The 51 day Israeli assault on Gaza in the summer of 2014 resulted in the killing of over 2200 a majority of whom were women, children and elderly; the injuries of thousands; the displacement of hundreds of thousands; and the destruction of the infrastructure and livelihood of an already impoverished and vulnerable Palestinian. As the Israeli military intensified its aerial and artillery bombardment, Israeli civil society produced a public discourse at the center of which was hate and dehumanization of Palestinians. In a public rally in Jerusalem, Israelis celebrated that there were “no schools in Gaza today… because there were no children left”. On the hilltop of Cederot, Israelis sat on a coach eating watermelon seeds as if they were popcorn and cheered every time fighter planes bombed a Palestinian neighborhood as if they were watching fireworks. More horrifying than these examples (and many more that the paper will discuss) is the emergence of an Israeli sexualized and gendered violent discourse that is both overt and unapologetic. This phenomenon contradicts the master Zionist narrative that constructed Israeli as a pro-feminist and queer-friendly state unlike any other and one that has been more empowering to Palestinian women than their own society or the anti-colonial liberation movement of their people. Drawing on primary data from field research in Palestine as well as secondary data from social media and other sources, this paper will examine the gendered and sexualized dynamics of the Israeli assault on Gaza as well as the preceding wave of terror Israeli military and political leadership unleashed against the Palestinian population in the West Bank following the kidnapping and the latter discover of the bodies of 3 Israeli settlers who had disappeared while hiking in the (occupied) hills of Hebron in the areas of the Palestinian Authority. The paper will also offer a theoretical framework for analyzing and understanding the relationship between gender/sexuality and war focusing on the (epistemic and physical) racialized violence in colonial “civil society.”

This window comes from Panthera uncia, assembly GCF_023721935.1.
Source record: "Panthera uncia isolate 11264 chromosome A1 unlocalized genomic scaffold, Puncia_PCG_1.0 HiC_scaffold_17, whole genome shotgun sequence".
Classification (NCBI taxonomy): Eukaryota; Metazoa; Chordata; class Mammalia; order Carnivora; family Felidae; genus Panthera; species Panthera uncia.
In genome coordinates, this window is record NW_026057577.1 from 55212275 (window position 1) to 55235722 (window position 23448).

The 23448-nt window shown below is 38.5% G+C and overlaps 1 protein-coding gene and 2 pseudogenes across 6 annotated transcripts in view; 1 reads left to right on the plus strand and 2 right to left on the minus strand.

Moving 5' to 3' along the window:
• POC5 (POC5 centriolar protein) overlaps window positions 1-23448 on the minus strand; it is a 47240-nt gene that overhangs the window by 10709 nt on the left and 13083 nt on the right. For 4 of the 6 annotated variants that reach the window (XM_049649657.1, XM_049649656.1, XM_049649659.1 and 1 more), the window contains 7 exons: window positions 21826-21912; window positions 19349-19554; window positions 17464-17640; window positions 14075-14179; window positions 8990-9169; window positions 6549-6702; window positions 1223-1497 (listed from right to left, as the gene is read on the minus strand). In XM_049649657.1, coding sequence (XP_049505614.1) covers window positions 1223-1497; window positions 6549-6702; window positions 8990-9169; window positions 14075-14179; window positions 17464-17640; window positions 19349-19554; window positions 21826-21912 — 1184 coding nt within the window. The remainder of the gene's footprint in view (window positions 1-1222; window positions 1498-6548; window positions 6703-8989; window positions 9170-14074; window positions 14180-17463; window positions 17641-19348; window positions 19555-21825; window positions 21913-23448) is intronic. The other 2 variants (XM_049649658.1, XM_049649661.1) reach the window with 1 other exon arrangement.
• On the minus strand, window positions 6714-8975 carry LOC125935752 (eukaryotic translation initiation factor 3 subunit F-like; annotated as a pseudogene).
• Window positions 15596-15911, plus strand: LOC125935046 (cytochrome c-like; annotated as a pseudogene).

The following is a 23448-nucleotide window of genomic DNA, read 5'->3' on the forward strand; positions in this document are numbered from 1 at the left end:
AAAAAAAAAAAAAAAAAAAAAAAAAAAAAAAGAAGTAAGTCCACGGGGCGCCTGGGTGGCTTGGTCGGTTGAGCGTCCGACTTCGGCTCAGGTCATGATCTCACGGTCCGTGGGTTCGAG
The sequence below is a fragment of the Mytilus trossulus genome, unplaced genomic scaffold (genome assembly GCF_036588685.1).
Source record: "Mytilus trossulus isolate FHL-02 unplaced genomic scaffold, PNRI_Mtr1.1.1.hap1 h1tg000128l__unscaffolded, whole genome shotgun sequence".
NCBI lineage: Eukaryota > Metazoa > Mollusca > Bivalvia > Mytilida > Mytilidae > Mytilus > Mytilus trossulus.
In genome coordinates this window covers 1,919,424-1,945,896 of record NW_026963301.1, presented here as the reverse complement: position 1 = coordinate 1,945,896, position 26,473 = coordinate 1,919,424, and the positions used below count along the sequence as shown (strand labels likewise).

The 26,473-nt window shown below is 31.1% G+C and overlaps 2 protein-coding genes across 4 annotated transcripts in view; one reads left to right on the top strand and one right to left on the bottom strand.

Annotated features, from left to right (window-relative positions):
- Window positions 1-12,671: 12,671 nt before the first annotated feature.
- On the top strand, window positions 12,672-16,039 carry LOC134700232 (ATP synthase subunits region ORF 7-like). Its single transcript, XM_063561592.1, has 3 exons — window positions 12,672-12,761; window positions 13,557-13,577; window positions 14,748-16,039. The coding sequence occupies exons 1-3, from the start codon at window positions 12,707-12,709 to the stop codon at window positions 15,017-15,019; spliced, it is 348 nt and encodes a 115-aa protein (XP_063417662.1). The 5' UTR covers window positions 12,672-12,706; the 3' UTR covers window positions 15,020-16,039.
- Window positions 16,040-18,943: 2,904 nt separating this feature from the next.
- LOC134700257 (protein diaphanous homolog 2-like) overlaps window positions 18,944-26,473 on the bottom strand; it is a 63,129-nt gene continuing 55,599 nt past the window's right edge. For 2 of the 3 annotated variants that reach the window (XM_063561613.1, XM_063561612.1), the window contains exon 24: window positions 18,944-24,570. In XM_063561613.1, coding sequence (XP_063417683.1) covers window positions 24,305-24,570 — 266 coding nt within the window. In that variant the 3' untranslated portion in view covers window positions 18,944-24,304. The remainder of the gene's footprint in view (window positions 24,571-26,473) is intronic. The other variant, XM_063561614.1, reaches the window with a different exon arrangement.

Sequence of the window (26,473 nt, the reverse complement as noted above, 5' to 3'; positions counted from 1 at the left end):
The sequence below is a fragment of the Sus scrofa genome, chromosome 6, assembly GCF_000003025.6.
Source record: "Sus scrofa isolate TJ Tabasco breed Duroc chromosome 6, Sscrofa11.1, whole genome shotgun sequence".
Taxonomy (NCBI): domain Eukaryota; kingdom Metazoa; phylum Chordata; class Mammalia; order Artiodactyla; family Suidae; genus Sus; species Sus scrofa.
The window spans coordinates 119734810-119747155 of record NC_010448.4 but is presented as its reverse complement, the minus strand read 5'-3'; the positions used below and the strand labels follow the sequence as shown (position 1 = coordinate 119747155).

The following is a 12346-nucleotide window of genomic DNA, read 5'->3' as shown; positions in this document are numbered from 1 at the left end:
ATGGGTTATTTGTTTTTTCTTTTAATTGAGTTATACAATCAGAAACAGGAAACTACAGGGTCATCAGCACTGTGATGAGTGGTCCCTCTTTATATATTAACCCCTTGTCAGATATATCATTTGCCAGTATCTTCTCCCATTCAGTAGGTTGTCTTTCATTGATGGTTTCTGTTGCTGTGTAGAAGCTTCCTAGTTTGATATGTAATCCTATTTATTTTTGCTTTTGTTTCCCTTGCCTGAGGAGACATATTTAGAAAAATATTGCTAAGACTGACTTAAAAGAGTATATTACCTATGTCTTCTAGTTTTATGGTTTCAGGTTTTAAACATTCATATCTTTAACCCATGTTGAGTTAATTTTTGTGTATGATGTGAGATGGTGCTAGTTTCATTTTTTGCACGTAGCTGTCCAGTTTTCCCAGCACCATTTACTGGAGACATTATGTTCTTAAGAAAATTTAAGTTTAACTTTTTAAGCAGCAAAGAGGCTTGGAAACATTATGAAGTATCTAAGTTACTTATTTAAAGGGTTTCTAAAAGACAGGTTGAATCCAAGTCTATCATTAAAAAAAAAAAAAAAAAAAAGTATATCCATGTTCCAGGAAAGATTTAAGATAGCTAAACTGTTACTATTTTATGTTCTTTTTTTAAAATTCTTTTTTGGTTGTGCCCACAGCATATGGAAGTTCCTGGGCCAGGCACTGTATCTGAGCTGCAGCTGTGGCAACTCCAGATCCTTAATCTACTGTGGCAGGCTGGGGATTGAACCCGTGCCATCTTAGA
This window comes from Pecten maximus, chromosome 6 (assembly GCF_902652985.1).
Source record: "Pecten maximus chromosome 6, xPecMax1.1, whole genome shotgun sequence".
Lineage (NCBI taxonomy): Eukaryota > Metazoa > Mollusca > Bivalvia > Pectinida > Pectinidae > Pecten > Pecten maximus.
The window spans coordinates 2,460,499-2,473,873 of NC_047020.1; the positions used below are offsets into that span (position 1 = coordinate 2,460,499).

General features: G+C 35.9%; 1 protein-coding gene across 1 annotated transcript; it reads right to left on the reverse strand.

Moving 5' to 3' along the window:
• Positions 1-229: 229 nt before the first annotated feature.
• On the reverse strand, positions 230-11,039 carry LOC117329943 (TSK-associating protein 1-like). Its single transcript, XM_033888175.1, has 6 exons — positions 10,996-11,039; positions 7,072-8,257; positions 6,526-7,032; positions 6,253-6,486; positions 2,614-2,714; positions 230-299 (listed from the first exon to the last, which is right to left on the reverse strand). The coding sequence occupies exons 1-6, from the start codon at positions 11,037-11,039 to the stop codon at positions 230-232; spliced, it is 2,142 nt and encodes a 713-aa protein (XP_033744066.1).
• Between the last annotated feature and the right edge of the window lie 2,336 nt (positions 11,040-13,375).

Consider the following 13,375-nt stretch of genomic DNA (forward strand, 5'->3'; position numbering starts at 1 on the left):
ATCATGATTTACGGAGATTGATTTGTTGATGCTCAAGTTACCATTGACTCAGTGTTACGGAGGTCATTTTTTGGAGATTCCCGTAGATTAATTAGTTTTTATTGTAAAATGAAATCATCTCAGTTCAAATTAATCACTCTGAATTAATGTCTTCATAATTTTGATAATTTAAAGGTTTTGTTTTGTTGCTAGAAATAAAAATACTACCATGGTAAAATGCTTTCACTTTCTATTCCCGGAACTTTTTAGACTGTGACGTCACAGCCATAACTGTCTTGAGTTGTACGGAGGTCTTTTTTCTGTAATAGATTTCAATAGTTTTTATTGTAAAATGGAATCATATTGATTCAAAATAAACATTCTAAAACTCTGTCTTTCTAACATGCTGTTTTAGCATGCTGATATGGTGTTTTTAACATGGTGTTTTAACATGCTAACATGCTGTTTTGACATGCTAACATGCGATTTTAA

The Trope of the Hunger Strike: How Bobby Sands is/of the Palestinian Narrative
Rebecca Granato, al Quds Bard College

The Palestinian hunger striker is an ever-present media sensation, one which garners special attention in the press when the days turn into weeks and even months. Images of the strikers often adorn billboards, grace the cover of local newspapers, and appear at university rallies. In the Palestinian national consciousness, the hunger striker has long been both a shaper and vessel of national identity. With a particular consideration for the messages these actions carry, this paper will examine the emergence of a Palestinian national narrative amongst these men carrying out their hunger strikes within Israeli prisons. Building on my recent work, which traces the emergence of democratic structures and a kind of civil society within the jails between 1967 and 1985, I will specifically focus on the ways in which the hunger strikers from the 1981 Northern Irish Hunger Strike have unintentionally helped shape the narrative of the Palestinians. In doing so, I will look at how the martyring and death of Bobby Sands became a trope in the Palestinian prisoner story and thus within the national narrative. Beginning with the letters smuggled out of Israeli jails and sent to Ireland, and paying careful attention to media coverage and political posters featuring Bobby Sands, I will ask how the Palestinians appropriated the Irish narrative and used it to augment their existing tradition of hunger striking. I will also ask how and to what end later Palestinian strikers, such as Khadar Adnan, mimicked this early ‘80s event and reinterpreted it to accomplish contemporary goals. My research draws on the written archives of the Abu Jihad Library on the al Quds University campus, newspapers from the past thirty years, and on extensive oral sources gathered from the West Bank.